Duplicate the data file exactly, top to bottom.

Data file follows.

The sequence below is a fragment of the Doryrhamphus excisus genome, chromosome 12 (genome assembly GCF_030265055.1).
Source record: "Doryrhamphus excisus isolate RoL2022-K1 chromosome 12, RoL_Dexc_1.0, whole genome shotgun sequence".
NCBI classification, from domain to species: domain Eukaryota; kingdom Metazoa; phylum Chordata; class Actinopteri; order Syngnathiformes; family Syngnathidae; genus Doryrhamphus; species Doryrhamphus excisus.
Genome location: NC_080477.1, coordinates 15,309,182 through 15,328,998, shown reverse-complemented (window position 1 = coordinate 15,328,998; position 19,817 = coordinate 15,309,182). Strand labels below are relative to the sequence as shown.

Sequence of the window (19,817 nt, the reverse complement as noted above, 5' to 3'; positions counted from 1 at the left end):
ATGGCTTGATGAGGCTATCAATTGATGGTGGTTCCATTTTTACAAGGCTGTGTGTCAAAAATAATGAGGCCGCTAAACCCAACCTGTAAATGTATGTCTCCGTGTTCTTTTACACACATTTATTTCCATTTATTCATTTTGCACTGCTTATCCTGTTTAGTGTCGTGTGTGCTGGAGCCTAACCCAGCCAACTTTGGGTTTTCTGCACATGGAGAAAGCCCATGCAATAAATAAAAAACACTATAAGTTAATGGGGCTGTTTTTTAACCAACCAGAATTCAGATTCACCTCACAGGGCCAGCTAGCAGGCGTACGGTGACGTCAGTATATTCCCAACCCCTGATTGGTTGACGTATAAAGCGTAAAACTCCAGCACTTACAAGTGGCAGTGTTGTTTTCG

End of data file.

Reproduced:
The sequence below is a fragment of the Doryrhamphus excisus genome, chromosome 12 (genome assembly GCF_030265055.1).
Source record: "Doryrhamphus excisus isolate RoL2022-K1 chromosome 12, RoL_Dexc_1.0, whole genome shotgun sequence".
NCBI classification, from domain to species: domain Eukaryota; kingdom Metazoa; phylum Chordata; class Actinopteri; order Syngnathiformes; family Syngnathidae; genus Doryrhamphus; species Doryrhamphus excisus.
Genome location: NC_080477.1, coordinates 15,309,182 through 15,328,998, shown reverse-complemented (window position 1 = coordinate 15,328,998; position 19,817 = coordinate 15,309,182). Strand labels below are relative to the sequence as shown.

Sequence of the window (19,817 nt, the reverse complement as noted above, 5' to 3'; positions counted from 1 at the left end):
ATGGCTTGATGAGGCTATCAATTGATGGTGGTTCCATTTTTACAAGGCTGTGTGTCAAAAATAATGAGGCCGCTAAACCCAACCTGTAAATGTATGTCTCCGTGTTCTTTTACACACATTTATTTCCATTTATTCATTTTGCACTGCTTATCCTGTTTAGTGTCGTGTGTGCTGGAGCCTAACCCAGCCAACTTTGGGTTTTCTGCACATGGAGAAAGCCCATGCAATAAATAAAAAACACTATAAGTTAATGGGGCTGTTTTTTAACCAACCAGAATTCAGATTCACCTCACAGGGCCAGCTAGCAGGCGTACGGTGACGTCAGTATATTCCCAACCCCTGATTGGTTGACGTATAAAGCGTAAAACTCCAGCACTTACAAGTGGCAGTGTTGTTTTCG